Academic journal article Journal of Real Estate Literature

Russian Home-Building in Transition

Academic journal article Journal of Real Estate Literature

Russian Home-Building in Transition

Article excerpt

Abstract

Since 1991, the reform governments of the Russian Federation and its constituent republics have allowed and, in varying degrees, encouraged the privatization of state-owned housing and new residential construction by private firms for private ownership. This study describes the emergence of private home-building enterprises engaged in two types of projects: (1) The completion and sale of multifamily dwellings started during the socialist regime and (2) development and marketing of single-family luxury housing on land at the urban fringe. It is based on surveys of private housing developers and secondary housing markets in seven cities of the Russian Federation, including Moscow and St. Petersburg. The surveys were conducted by Russian consultants in 1993 under the sponsorship of the U.S. Agency for International Development and the World Bank. At the time of the surveys, not all aspects of real estate development were yet conducted under private institutions. The developers' most important functions were arranging project financing from private sources (own funds, homebuyers' prepayments, bank loans) and marketing the dwellings, usually prior to completion. Municipal governments still controlled land allocations for new housing. Municipal enterprises were also responsible for providing access roads and utility connections, using their strategic position to exact fees, which account for a fourth to two-thirds of the total development costs. In Moscow and St. Petersburg, a substantial fraction of the completed dwellings were contractually assigned to the municipality for disposition and, in all places studied, additional units were sold to the developers' employees, suppliers, and city officials at a discount. Conditions that are necessary for further development of market-based home-building include (1) development of more market-oriented land policies by municipalities, (2) development of more rational and feasible fees charged to developers by cities, (3) modernization of utilities in cities, and (4) increasing developers' understanding of importance of market studies.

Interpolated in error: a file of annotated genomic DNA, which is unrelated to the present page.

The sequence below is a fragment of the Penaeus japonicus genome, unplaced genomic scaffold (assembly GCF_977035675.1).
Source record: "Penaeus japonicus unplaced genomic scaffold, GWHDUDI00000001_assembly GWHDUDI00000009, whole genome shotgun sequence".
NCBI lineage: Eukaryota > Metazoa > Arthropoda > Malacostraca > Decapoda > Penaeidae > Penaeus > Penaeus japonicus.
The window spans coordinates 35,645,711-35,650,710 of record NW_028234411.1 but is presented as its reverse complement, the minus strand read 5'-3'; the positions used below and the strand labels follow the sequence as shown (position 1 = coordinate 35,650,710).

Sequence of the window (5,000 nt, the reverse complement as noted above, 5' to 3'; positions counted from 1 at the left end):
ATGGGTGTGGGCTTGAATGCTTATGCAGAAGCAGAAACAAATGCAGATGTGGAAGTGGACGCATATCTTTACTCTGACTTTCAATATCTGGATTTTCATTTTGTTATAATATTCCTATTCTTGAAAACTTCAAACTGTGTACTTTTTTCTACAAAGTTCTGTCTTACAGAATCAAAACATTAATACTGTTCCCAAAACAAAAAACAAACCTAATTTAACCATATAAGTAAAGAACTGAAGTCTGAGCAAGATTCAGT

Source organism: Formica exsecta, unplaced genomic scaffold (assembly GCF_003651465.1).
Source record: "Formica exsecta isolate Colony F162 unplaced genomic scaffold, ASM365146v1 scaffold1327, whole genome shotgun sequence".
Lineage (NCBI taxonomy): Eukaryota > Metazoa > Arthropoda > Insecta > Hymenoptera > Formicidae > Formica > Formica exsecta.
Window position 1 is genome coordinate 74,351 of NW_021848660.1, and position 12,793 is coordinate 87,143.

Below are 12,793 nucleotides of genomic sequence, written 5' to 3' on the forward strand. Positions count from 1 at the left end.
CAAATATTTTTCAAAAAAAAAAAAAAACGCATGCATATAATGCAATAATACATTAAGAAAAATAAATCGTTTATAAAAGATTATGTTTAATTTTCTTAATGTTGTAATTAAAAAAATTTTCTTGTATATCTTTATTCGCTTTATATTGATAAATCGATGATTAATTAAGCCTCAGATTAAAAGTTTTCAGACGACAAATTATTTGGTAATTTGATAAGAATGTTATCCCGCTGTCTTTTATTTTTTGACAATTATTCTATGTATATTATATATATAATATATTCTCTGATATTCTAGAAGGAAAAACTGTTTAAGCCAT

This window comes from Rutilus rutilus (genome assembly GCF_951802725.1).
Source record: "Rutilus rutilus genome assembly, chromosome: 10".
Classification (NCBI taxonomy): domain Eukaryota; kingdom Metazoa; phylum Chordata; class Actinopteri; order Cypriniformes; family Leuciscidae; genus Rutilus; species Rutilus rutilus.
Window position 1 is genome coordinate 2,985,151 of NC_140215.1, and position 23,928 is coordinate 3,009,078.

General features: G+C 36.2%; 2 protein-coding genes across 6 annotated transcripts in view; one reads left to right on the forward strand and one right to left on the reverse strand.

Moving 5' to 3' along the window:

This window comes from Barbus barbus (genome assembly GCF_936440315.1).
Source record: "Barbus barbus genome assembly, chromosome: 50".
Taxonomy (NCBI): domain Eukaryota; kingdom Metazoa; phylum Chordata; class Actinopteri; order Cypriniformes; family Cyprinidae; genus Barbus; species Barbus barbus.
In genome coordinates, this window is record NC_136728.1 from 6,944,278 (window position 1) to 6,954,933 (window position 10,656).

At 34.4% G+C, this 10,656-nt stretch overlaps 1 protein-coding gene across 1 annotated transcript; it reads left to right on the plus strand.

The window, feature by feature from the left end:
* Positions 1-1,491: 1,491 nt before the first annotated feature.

1. Introduction

Since 1991, the reform governments of the Russian Federation and its constituent republics and cities have allowed and, to varying degrees, encouraged the privatization of state-owned housing and new residential construction by private enterprise for private ownership. This study describes the enterprises that have been formed for the production and sale of new homes, their financial arrangements, the structure of development costs, and their relationships with municipal governments. It then discusses the remaining obstacles to market-oriented production of new housing by private enterprises.

State and municipal statistical systems provide very little information about the matters discussed in this study. The principal source of systematic data for this study was surveys conducted in 1993 jointly by the World Bank and the U.S. Agency for International Development in seven Russian cities where housing loans were contemplated. A survey of residential developers in each city provided details on the development enterprise and on its residential projects, both completed and in progress. Questionnaires were returned by ninety-eight firms and reported on ninety-five multifamily projects and seventy-seven single-family projects. About three-fifths of the data came from firms operating in either Moscow (thirty-six firms) or St. Petersburg (twenty-five firms). The other five cities are much smaller places. However, the data include reports on six to eight firms operating in each city, accounting for most of the residential building activity. Another survey in each city provided information about the secondary housing market, and some of the data about the annual volume of transactions on the secondary market are used in this study.

Table 1 summarizes market conditions in each of the seven cities in 1992 to 1993, when privatization of the housing sector had begun but was far from complete. …

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